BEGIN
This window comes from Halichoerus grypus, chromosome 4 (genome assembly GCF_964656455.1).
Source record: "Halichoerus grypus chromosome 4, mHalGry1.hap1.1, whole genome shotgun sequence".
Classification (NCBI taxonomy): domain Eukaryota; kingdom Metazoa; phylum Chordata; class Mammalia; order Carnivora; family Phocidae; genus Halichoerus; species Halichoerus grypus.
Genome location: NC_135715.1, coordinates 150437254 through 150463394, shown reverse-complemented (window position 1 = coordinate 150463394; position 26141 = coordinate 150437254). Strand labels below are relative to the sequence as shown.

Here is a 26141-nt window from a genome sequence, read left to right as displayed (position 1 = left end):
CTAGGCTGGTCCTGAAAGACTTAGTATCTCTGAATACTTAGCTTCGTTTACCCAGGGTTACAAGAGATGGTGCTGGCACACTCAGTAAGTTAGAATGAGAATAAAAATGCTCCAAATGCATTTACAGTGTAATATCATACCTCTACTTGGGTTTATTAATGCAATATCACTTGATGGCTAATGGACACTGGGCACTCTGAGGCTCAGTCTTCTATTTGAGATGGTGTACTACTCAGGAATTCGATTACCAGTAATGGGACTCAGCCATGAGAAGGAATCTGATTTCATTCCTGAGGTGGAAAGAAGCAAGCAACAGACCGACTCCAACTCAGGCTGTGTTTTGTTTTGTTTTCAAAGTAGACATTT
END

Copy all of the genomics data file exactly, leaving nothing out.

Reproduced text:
This window comes from Halichoerus grypus, chromosome 4 (genome assembly GCF_964656455.1).
Source record: "Halichoerus grypus chromosome 4, mHalGry1.hap1.1, whole genome shotgun sequence".
Classification (NCBI taxonomy): domain Eukaryota; kingdom Metazoa; phylum Chordata; class Mammalia; order Carnivora; family Phocidae; genus Halichoerus; species Halichoerus grypus.
Genome location: NC_135715.1, coordinates 150437254 through 150463394, shown reverse-complemented (window position 1 = coordinate 150463394; position 26141 = coordinate 150437254). Strand labels below are relative to the sequence as shown.

Here is a 26141-nt window from a genome sequence, read left to right as displayed (position 1 = left end):
CTAGGCTGGTCCTGAAAGACTTAGTATCTCTGAATACTTAGCTTCGTTTACCCAGGGTTACAAGAGATGGTGCTGGCACACTCAGTAAGTTAGAATGAGAATAAAAATGCTCCAAATGCATTTACAGTGTAATATCATACCTCTACTTGGGTTTATTAATGCAATATCACTTGATGGCTAATGGACACTGGGCACTCTGAGGCTCAGTCTTCTATTTGAGATGGTGTACTACTCAGGAATTCGATTACCAGTAATGGGACTCAGCCATGAGAAGGAATCTGATTTCATTCCTGAGGTGGAAAGAAGCAAGCAACAGACCGACTCCAACTCAGGCTGTGTTTTGTTTTGTTTTCAAAGTAGACATTT